like this interesting German connection, also in terms of a broader context and in relation with Audre Lorde and other people who are important for us. I think that’s the same with the big names, and not-so- known names. Some say every big biennial “needs” two or more people who are being “discovered.” It was really clear that we didn’t want that. So if there’s an unknown name, it’s not because we want to unearth this name from Africa or wherever.
(left) Mildred Thompson, Untitled (No. VIII), 1973. Silkscreen print on paper, 61.3 x 42.9 cm. (middle) Mildred Thompson, Untitled (No. IV), 1973. Silkscreen print on paper, 61.3 x 43 cm. (right) Mildred Thompson, Untitled (No. III), 1973. Silkscreen print on paper, 61.1 x 42.9 cm. All Courtesy The Mildred Thompson Estate and Galerie Lelong & Co., New York
C&: I like your idea, Gabi, that as an artist you add a touch of deviancy to your curatorial roles. Because you have also worked as an artist.
GN: In this project and in my general practice, I think it’s an interesting part of my life to retain. That doesn’t mean that I exist in a studio, but I think keeping this identity allows for this deviancy. I am not governed by the rules that I didn’t make for myself. And I don’t think that artists are more special than other people doing important work in the world.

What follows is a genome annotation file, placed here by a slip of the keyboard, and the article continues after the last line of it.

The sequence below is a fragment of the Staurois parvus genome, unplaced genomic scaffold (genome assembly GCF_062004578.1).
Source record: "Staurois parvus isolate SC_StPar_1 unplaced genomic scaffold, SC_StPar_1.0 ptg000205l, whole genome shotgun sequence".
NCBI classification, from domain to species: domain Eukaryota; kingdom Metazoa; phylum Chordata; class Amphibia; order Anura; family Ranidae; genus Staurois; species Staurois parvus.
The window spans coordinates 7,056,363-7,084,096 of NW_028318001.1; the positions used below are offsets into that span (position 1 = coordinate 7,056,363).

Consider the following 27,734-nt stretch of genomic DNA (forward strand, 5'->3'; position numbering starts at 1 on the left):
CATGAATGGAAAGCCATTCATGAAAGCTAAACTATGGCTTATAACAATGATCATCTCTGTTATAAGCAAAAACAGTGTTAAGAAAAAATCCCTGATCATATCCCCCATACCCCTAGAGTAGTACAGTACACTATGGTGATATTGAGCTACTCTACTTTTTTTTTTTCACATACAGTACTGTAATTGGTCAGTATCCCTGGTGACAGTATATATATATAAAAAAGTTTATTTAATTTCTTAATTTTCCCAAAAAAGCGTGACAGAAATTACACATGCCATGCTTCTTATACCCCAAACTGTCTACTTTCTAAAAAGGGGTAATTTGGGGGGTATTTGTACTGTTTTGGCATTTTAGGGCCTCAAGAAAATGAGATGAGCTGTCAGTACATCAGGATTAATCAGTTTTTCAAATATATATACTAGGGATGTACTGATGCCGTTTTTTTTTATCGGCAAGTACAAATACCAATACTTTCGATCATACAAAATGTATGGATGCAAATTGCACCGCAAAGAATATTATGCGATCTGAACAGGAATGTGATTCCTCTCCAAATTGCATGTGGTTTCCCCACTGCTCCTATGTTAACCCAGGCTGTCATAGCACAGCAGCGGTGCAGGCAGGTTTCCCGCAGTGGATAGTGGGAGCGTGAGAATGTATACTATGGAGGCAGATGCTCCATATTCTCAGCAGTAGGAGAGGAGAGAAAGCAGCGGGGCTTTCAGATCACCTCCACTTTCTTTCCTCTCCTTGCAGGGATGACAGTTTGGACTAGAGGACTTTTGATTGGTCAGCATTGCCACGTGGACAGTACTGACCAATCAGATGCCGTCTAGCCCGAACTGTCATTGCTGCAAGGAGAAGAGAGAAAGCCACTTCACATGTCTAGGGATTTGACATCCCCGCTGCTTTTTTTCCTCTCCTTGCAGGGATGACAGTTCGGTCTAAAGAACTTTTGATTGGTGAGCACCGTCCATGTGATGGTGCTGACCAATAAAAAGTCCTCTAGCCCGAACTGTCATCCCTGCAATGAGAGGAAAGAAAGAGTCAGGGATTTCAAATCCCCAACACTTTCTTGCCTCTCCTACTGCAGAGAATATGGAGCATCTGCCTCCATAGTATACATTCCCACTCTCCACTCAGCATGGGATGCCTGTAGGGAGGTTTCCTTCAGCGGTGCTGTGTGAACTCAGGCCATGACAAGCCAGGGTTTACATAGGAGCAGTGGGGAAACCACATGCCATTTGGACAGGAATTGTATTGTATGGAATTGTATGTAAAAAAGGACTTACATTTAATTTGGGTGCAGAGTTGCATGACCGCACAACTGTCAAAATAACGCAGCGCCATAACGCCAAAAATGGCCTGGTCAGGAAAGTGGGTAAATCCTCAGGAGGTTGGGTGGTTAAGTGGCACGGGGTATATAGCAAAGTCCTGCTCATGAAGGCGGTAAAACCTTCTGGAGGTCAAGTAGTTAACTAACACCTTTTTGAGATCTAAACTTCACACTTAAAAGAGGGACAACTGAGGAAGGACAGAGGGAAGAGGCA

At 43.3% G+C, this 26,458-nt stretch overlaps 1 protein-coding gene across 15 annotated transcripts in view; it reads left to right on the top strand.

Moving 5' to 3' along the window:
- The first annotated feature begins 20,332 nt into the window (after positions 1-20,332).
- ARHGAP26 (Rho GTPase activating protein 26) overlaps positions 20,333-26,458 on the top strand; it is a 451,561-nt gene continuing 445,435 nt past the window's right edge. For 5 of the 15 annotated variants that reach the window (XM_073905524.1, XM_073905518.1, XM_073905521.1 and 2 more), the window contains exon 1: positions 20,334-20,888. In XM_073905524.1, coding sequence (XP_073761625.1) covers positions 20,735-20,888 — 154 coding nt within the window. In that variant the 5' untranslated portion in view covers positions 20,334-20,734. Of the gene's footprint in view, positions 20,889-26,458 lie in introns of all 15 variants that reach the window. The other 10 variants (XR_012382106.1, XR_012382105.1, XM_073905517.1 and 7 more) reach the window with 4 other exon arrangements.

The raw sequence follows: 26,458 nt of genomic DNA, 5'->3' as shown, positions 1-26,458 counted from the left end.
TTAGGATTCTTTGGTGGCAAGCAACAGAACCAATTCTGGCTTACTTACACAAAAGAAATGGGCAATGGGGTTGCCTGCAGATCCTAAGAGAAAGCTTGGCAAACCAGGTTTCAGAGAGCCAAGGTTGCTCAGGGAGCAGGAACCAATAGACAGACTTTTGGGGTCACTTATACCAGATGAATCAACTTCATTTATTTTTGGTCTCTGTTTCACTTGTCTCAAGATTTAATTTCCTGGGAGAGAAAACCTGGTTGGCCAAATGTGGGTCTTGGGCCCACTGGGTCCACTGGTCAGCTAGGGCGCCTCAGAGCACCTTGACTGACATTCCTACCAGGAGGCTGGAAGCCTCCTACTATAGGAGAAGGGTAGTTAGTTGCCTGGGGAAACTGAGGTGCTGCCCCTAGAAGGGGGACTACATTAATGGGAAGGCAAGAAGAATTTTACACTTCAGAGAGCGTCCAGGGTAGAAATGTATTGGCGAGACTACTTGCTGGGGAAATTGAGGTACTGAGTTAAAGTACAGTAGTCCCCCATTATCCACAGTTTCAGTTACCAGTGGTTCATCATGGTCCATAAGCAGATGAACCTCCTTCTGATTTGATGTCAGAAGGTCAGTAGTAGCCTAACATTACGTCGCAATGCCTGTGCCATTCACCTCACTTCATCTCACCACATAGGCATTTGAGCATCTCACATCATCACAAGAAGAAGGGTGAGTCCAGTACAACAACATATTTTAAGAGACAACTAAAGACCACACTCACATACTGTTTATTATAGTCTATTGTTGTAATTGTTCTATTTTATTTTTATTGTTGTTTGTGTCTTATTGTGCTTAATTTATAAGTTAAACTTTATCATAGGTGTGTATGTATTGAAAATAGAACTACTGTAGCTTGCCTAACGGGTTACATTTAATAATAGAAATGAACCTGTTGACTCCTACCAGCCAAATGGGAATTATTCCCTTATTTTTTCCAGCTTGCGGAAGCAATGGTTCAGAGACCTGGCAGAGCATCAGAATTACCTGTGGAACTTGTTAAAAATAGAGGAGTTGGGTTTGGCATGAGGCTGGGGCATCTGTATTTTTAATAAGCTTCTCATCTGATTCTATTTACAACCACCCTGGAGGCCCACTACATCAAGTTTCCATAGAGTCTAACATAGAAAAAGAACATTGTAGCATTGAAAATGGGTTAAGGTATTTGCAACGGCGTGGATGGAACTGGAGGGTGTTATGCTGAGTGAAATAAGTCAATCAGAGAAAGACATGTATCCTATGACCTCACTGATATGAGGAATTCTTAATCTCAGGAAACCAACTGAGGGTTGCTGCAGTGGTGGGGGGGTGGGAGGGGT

C&: Let’s talk about Berlin as a city, with its deep, complex historical layers – how did that inform your thoughts about the Berlin Biennale?
GN: I don’t think this exhibition would be possible anywhere else. We didn’t want the weight of history to overwhelm us.
Of course, it’s there. But we point to these things in very poetic ways. And we hope that people in Germany, in Berlin, will find things that resonate …
YM: Also, there are [history-related] activities and interventions already happening in Berlin, so we did not want to reinvent the wheel. I think it’s a little bit like what I said before, with regard to the venues, where there are historical references but they’re not an obvious framework for the exhibition.
GN: Avoiding the about-ness.
YM: Exactly. And we have certain artistic positions that go very specifically into these histories. The installation by Zuleikha Chaudhari, for example, deals with an aspect of the city that is not well known – it explores the complicated trajectory of Subhas Chandra Bose (1897–1945), a charismatic leader of India’s struggle for independence. Not only did the Nazi government help fund the Free India Center in Berlin, where he served as an ambassador of sorts, but it embedded his Free India Radio programs in its own propaganda broadcasts to India.
Mildred Thompson, [Woodwork], 1969. Wood, nails, green paint, 90 x 103 x 6.3 cm. Private collection. Courtesy The Mildred Thompson Estate and Galerie Lelong & Co., New York